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Use of atomoxetine in eating disorders. A case report

Published online by Cambridge University Press:  23 March 2020

R. Landera Rodríguez
Affiliation:
Hospital Universitario Marqués de Valdecilla, Psychiatry, Santander, Spain
M. Juncal Ruiz
Affiliation:
Hospital Universitario Marqués de Valdecilla, Psychiatry, Santander, Spain
L. Sánchez Blanco
Affiliation:
Hospital Universitario Marqués de Valdecilla, Psychiatry, Santander, Spain
G. Pardo de Santayana Jenaro
Affiliation:
Hospital Universitario Marqués de Valdecilla, Psychiatry, Santander, Spain
O. Porta Olivares
Affiliation:
Hospital Universitario Marqués de Valdecilla, Psychiatry, Santander, Spain
M. Gómez Revuelta
Affiliation:
Hospital Universitario Álava-Sede Santiago, Psychiatry, Vitoria-Gasteiz, Spain
I. Madrazo del Río Hortega
Affiliation:
Hospital Universitario Marqués de Valdecilla, Psychiatry, Santander, Spain
M. Pérez Herrera
Affiliation:
Hospital Universitario Marqués de Valdecilla, Psychiatry, Santander, Spain
D. Abejas Díez
Affiliation:
Hospital Universitario Marqués de Valdecilla, Psychiatry, Santander, Spain
J. González Gomez
Affiliation:
Hospital Universitario Marqués de Valdecilla, Psychiatry, Santander, Spain

Abstract

Introduction

Eating disorders (EDs) are an important public health problem and not all patients respond adequately to psychotherapy. In the last decade, researchers report a significant comorbidity of EDs and attention-deficit/hyperactivity disorder (ADHD), especially binge eating disorder and bulimia nervosa. Some studies postulate the hypothesis of a common neurobiological substrate, such as noradrenergic pathways among others.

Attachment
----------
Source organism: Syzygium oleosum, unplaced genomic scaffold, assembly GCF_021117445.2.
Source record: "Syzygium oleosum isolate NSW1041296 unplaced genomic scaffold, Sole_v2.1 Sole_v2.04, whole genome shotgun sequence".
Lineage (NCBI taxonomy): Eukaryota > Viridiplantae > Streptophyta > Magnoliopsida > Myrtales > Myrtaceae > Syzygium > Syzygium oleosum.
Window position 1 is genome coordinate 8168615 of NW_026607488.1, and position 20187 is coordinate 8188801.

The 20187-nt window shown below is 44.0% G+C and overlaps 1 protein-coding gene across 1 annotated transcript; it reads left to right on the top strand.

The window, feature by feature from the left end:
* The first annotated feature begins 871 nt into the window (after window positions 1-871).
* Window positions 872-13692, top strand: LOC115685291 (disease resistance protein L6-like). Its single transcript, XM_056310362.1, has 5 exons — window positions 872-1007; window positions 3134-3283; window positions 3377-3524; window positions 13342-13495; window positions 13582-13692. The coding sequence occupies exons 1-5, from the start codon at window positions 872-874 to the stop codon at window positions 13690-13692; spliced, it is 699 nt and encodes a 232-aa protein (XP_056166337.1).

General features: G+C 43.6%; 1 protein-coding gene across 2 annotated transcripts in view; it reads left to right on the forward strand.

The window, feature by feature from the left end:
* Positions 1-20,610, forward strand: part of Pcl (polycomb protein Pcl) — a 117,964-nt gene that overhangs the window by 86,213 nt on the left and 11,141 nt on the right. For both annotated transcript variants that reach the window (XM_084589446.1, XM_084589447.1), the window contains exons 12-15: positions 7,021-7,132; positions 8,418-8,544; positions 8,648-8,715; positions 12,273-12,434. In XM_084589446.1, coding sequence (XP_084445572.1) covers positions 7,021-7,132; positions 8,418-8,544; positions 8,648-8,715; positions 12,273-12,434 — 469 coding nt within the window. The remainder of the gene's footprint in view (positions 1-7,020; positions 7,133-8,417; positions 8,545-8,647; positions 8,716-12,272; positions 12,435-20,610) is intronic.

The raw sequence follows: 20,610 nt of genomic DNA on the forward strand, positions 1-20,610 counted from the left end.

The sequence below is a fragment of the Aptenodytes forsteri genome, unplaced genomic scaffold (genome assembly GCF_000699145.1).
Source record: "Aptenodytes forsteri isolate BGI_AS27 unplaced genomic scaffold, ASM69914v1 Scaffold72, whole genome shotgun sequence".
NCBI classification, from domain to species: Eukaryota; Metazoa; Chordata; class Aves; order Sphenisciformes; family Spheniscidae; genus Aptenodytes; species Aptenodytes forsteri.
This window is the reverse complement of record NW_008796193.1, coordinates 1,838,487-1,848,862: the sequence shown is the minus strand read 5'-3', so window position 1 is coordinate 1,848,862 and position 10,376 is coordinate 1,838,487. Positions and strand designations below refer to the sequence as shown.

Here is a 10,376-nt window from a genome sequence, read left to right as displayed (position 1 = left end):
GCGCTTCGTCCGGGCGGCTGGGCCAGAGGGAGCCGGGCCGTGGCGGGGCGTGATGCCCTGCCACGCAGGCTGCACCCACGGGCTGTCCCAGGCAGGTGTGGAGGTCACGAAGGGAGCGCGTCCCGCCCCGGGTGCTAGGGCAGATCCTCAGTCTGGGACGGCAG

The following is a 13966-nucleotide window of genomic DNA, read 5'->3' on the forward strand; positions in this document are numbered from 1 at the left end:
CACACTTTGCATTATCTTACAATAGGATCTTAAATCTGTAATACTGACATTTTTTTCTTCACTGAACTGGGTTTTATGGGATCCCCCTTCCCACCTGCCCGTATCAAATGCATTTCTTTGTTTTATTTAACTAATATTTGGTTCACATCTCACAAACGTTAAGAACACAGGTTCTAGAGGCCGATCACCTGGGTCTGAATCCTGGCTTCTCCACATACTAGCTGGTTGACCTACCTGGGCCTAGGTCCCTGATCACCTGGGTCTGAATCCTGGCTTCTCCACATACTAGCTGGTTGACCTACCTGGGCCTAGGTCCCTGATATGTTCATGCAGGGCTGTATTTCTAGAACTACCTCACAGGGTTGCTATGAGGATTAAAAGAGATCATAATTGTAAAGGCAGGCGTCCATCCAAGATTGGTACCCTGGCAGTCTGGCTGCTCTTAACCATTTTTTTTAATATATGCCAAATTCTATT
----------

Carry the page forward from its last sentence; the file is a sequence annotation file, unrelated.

Objectives

To revise the possible use of atomoxetine, a highly selective noradrenergic reuptake inhibitor, for the treatment of EDs.

Methods

We describe the effect of atomoxetine in a young woman with purging disorder and history of ADHD in childhood added to cognitive behavioural therapy (CBT).

Results

patient had selective/restrictive eating behaviours, daily purges and occasional binges for last five years. At age 14 she was diagnosed with ADHD by impulsivity/aggressiveness and poor school performance, but she did not take drugs and left medical consultations. She came to our specific unit of EDs in november-2015. Her BMI was 24.88 kg/m2. We initiated CBT and atomoxetine (80 mg/day). In this first year of treatment binges and purges have disappeared and exposure to new foods and body image have improved partially. We found clear improvement in mood, motivation and attention/concentration in relation with introduction of atomoxetine. These facts have positive impact on the clinical evolution. Her current BMI is 26.90 kg/m2.

Conclusions

Identify comorbid ADHD to assess the use of specific drugs for this disorder could be beneficial in the treatment and prognosis of EDs. However, more studies are needed to determine effectivenes, particularly of non-stimulant drugs.

Disclosure of interest

The authors have not supplied their declaration of competing interest.

Type
e-Poster Viewing: Eating Disorders
Copyright
Copyright © European Psychiatric Association 2017
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